Stanford, Cal Prevail: It wasn’t pretty, but both Bay Area teams escaped with wins on Saturday. In a defensive slugfest, Stanford beat Northwestern 17-7, scoring the last touchdown on a fumble recovery in the end zone in the closing seconds. Running back Cameron Scarlett rushed for 97 yards and cornerback Paulson Adebo showed why he might be the best defensive player in the country with a spectacular interception and several deflections.

Cal came back from an early 10-0 deficit to trim UC Davis 27-13. Christopher Brown Jr, a seldom-used backup last year, rushed for 197 yards to lead the Bears to the win. For Davis, it was another impressive performance against a Pac-12 foe. Last year, the Aggies showed well against Stanford.

Targeting, anyone? Stanford’s win was a costly one, as a woozy K.J. Costello was led to the dressing room just before halftime after taking a vicious hit and suffering an apparent concussion. The Cardinal quarterback slid to the ground and was “down,” but a Northwestern defender dove in and slammed Costello below the chin with his forearm, driving Costello’s head back into the ground and knocking off his helmet.

A personal foul penalty was assessed, but—incredibly—no targeting was called. If giving a forearm shiver to the head of a defenseless player lying on the ground isn’t targeting, I don’t know what is.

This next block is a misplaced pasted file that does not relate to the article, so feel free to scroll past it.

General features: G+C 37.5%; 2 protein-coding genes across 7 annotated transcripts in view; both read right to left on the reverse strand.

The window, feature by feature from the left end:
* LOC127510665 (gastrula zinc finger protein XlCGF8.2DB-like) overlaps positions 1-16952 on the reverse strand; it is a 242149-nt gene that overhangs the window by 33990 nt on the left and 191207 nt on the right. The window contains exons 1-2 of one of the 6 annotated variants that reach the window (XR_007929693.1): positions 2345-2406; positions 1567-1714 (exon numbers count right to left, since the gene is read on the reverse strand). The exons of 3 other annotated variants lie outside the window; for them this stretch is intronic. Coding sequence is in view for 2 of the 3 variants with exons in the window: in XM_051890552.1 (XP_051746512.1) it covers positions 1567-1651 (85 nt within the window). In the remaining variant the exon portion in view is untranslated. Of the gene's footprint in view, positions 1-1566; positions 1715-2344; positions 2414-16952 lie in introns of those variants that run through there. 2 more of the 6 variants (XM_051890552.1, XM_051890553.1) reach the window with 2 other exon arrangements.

Let Me In! The worst part of going to a Stanford game isn’t the rude parking lot attendants and ushers. It’s not the anachronistic Stanford Band, which still thinks it’s 1970. No, it’s simply trying to get into the stadium.

I’ve been to football games all over the country and walked into stadiums at Michigan, Ohio State and Penn State with 100,000 people in attendance. In every case, entry was handled efficiently and fans flowed quickly through the gates and turnstiles.

At Stanford, with a crowd of about 25,000, the gates were backed up for a half hour or more. Despite having a “season ticket holder member gate” badge around my neck (a gift from former Stanford star Chuck Evans), my wife and I waited in line for 26 minutes. Half the crowd missed the opening kick (see photo taken at 1:00).

Scott Cops Out: Speaking to a business group in Portland last week, that humble, self-effacing Pac-12 commissioner Larry Scott had this to say about his conference's recent lack of success on the football field.